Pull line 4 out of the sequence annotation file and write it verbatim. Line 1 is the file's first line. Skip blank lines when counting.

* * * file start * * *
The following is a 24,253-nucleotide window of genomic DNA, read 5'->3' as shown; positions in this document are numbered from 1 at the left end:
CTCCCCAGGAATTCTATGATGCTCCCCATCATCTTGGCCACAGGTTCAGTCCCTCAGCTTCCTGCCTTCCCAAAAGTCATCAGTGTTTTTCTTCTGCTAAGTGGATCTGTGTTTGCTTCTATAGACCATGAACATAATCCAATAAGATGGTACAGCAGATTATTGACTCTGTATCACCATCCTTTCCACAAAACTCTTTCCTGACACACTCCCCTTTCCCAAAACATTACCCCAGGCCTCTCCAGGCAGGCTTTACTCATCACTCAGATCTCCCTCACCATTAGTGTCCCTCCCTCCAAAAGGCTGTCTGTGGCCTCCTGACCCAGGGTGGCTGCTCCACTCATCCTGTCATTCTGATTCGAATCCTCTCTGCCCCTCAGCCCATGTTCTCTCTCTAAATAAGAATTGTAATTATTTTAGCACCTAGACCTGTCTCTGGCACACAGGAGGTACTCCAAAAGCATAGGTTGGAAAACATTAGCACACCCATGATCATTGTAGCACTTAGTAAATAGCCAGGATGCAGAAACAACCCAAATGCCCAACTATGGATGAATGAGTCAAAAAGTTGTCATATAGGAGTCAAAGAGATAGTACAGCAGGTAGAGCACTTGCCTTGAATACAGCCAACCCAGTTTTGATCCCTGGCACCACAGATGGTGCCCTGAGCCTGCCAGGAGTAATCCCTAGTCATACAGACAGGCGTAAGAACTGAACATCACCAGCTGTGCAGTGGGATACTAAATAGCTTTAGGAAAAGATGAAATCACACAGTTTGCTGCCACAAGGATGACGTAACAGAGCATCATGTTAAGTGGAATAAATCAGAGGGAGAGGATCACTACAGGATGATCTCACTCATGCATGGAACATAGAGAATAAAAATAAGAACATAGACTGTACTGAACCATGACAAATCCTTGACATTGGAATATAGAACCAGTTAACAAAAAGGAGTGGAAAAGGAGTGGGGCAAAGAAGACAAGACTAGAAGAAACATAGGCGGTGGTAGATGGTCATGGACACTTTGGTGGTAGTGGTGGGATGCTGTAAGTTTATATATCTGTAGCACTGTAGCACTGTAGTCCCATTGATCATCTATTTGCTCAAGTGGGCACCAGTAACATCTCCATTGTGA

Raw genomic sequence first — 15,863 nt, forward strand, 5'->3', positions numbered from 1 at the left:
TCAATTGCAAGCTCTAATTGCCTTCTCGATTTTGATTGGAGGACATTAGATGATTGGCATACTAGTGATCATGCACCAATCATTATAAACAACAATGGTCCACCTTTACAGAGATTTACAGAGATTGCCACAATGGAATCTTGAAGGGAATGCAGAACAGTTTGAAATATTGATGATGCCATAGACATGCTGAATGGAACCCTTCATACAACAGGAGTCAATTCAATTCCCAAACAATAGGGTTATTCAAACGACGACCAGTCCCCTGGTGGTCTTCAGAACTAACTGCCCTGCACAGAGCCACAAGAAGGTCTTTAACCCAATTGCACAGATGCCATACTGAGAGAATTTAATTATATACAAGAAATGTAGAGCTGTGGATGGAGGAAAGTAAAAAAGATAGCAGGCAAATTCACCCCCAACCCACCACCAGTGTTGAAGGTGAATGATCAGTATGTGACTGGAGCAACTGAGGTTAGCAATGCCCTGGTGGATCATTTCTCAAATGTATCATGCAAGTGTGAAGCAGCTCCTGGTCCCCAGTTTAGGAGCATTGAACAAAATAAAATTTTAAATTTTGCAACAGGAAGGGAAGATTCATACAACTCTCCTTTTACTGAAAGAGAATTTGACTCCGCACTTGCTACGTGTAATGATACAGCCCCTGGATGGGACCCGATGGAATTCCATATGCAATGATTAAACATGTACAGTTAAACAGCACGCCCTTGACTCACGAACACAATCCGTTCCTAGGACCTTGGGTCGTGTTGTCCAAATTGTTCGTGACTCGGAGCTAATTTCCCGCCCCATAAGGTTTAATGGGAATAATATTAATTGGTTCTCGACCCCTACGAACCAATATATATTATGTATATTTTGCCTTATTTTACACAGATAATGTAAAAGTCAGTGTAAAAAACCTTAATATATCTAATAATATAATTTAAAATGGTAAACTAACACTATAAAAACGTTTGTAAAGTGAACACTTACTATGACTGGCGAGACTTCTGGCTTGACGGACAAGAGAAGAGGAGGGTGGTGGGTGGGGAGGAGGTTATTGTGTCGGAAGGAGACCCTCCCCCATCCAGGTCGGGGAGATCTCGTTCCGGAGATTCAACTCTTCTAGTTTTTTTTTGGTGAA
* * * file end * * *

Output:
TCAATTGCAAGCTCTAATTGCCTTCTCGATTTTGATTGGAGGACATTAGATGATTGGCATACTAGTGATCATGCACCAATCATTATAAACAACAATGGTCCACCTTTACAGAGATTTACAGAGATTGCCACAATGGAATCTTGAAGGGAATGCAGAACAGTTTGAAATATTGATGATGCCATAGACATGCTGAATGGAACCCTTCATACAACAGGAGTCAATTCAATTCCCAAACAATAGGGTTATTCAAACGACGACCAGTCCCCTGGTGGTCTTCAGAACTAACTGCCCTGCACAGAGCCACAAGAAGGTCTTTAACCCAATTGCACAGATGCCATACTGAGAGAATTTAATTATATACAAGAAATGTAGAGCTGTGGATGGAGGAAAGTAAAAAAGATAGCAGGCAAATTCACCCCCAACCCACCACCAGTGTTGAAGGTGAATGATCAGTATGTGACTGGAGCAACTGAGGTTAGCAATGCCCTGGTGGATCATTTCTCAAATGTATCATGCAAGTGTGAAGCAGCTCCTGGTCCCCAGTTTAGGAGCATTGAACAAAATAAAATTTTAAATTTTGCAACAGGAAGGGAAGATTCATACAACTCTCCTTTTACTGAAAGAGAATTTGACTCCGCACTTGCTACGTGTAATGATACAGCCCCTGGATGGGACCCGATGGAATTCCATATGCAATGATTAAACATGTACAGTTAAACAGCACGCCCTTGACTCACGAACACAATCCGTTCCTAGGACCTTGGGTCGTGTTGTCCAAATTGTTCGTGACTCGGAGCTAATTTCCCGCCCCATAAGGTTTAATGGGAATAATATTAATTGGTTCTCGACCCCTACGAACCAATATATATTATGTATATTTTGCCTTATTTTACACAGATAATGTAAAAGTCAGTGTAAAAAACCTTAATATATCTAATAATATAATTTAAAATGGTAAACTAACACTATAAAAACGTTTGTAAAGTGAACACTTACTATGACTGGCGAGACTTCTGGCTTGACGGACAAGAGAAGAGGAGGGTGGTGGGTGGGGAGGAGGTTATTGTGTCGGAAGGAGACCCTCCCCCATCCAGGTCGGGGAGATCTCGTTCCGGAGATTCAACTCTTCTAGTTTTTTTTTGGTGAA